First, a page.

Been to the Isabella Stewart Gardner museum lately? Or earlier?
When first locating in Boston, I visited the Gardner. And then I visited again, lunching in a small, cramped cafe. And then wondered if I could avoid visiting a third time.
It’s a stunning house and it has a fascinating story. The Gardner captures a special moment in collecting, when American taste makers and European taste setters were feeling each other out. But the Gardner museum was also a house museum stuck in time, and to be brutally honest, the art was not that that interesting. Despite a beautiful courtyard and internal flowering plants, my overwhelming sensation was of darkness.
Ambitious leadership, vision and fundraising led to a lawsuit and the expansion of the Gardner. Its new wing, designed by Renzo Piano, gives the Gardner a new entrance and a new feel, contextualizing the house within a modern organization of space and function. It’s extraordinarily tasteful in the way that contemporary museum architecture does all so well: light, clean lines and planes, expensive materials, but no detail or ornamentation that captures the eye or calls for attention. Instead it provides clean organization of space to highlight whatever is contained within. It is also relatively unexceptional – its functionality and tastefulness make it effective but not all that interesting. What is interesting is the relationship between the old and the new.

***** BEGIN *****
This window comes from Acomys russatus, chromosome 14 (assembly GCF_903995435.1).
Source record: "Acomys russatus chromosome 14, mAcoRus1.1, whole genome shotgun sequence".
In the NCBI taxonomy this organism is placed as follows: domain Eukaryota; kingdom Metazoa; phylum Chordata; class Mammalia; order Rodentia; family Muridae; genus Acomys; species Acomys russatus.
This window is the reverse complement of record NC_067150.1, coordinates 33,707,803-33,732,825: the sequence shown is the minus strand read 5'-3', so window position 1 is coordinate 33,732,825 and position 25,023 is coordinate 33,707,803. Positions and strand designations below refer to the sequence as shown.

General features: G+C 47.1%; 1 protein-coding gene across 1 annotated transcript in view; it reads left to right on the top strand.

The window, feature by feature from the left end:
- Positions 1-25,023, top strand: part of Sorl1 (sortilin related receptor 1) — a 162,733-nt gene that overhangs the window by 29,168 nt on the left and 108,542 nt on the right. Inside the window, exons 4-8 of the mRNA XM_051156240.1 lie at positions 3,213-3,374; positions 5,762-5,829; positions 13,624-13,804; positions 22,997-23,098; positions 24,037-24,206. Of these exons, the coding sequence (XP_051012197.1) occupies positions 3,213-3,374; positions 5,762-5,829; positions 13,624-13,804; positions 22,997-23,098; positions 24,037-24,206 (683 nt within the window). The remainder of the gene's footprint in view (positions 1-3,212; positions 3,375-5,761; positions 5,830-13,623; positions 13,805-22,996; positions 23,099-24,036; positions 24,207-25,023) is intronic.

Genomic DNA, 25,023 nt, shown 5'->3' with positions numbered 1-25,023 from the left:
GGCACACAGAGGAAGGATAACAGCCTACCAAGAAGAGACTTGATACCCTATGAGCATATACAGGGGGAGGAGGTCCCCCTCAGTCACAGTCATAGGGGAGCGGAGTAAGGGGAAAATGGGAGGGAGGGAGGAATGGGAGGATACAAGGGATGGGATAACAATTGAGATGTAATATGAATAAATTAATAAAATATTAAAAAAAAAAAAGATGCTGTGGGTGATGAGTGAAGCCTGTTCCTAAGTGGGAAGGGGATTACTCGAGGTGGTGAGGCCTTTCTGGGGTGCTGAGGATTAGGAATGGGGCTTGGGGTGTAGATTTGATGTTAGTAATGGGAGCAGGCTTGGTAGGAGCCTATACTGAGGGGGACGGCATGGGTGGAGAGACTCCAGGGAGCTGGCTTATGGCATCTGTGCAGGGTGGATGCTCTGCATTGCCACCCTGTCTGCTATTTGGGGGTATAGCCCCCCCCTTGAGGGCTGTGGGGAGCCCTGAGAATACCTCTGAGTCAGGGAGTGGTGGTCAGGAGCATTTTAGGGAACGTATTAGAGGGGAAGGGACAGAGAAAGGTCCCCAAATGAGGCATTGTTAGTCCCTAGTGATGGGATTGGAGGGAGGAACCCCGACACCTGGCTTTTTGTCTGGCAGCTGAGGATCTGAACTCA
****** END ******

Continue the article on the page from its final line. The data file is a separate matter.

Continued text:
One enters the old Gardner through the new Gardner. What used to be a door off the street is now more of a processional through the new, through a hallway, and then into the new and then a covered path into the old. The original house is no longer a house. The ordering of spaces make the house a relic, a collectible unto itself. That distancing is critical in establishing a different way of viewing and understanding the collection. It makes one re-question the very sense of it ever being a home.
And in tune with modern museum design, the cafe is larger, thoughtfully appointed and a good deal of care has gone into the food. The folks running the Gardner know what matters – a good latte in tasteful surroundings.